All of our SCILLS programs allow for ample opportunities to participate meaningfully with nondisabled peers. These opportunities often include recess, lunch, specials, field trips, assemblies, and other subjects/times as determined appropriate by the IEP team.
The Life SCILLS program is designed to focus on the development of a basic communication system, provide a stimulating sensory environment to enhance learning through all senses and to increase each child’s independence through learning appropriate self-help skills.
Functional Academic SCILLS
Functional Academic SCILLS emphasizes the expansion of an already established communication system through a curriculum that is designed to meet each child’s individual needs. Children in this setting participate in activities designed to develop pre-academic and early literacy skills, self-help skills, and socialization skills.
Academic SCILLS provides students with a hands-on, concrete approach to reading, math, written expression, and content areas. The academics are based on the Arizona Common Core Standards, but alternative curriculum and methods are used to focus on the most important concepts and skills. When appropriate, children are given opportunities to “pre-learn” lesson material from the general education classroom to increase their success levels in that setting.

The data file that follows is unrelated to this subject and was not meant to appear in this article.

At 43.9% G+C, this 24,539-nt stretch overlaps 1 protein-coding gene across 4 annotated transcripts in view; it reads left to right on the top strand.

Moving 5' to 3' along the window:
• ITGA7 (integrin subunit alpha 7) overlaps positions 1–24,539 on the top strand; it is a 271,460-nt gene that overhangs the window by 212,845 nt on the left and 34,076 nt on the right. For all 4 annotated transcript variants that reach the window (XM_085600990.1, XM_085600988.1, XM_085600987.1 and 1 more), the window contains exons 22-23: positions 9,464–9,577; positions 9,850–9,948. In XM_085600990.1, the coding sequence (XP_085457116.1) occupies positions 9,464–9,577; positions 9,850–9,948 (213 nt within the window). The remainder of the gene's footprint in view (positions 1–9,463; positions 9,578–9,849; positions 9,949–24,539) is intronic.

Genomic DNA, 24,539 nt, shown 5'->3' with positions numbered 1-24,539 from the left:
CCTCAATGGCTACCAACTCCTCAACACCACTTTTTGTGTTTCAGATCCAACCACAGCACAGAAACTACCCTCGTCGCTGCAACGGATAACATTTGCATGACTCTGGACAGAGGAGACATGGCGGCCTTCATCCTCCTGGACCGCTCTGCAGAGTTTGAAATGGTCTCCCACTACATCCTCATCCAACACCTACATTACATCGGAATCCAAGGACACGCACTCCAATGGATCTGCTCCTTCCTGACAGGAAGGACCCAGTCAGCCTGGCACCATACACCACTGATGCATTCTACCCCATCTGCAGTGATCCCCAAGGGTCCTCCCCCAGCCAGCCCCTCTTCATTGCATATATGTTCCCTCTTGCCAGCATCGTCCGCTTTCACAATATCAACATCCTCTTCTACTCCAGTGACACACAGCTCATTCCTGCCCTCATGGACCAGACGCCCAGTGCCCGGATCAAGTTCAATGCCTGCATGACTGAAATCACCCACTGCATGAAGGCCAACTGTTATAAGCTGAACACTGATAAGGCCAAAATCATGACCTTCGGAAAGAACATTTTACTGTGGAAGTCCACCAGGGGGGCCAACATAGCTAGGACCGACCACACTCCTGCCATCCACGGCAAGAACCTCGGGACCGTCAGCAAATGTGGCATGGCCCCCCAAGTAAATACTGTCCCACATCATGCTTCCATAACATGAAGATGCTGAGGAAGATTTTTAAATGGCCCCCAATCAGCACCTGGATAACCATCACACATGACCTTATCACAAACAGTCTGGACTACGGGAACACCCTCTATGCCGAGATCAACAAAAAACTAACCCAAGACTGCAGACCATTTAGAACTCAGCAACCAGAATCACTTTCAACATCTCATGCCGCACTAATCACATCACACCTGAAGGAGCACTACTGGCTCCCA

Communication Delay (CD) SCILLS
The Communication Delay (CD) SCILLS program is only offered at the elementary level. This class is designed for students with typical cognition and severe language delays. The purpose of this setting is to provide intensive remediation in the areas of language and academics so that the students can learn the skills needed to access the general education curriculum and environment.
MD SCILLS (MDSSI – Multiple Disabilities with Severe Sensory Impairment)
This program serves students with multiple disabilities, including, but not limited to, students with physical disabilities and cognitive impairments. Many of the students in this class have medical needs that need to be met, as well as sensory and functional needs. Many of the activities in these classrooms focus on life skills, sensory integration, pre-academics, and fine and gross motor development. These students are included with their nondisabled peers to the greatest extent possible, always with support from special education staff to ensure safety and maximum benefit.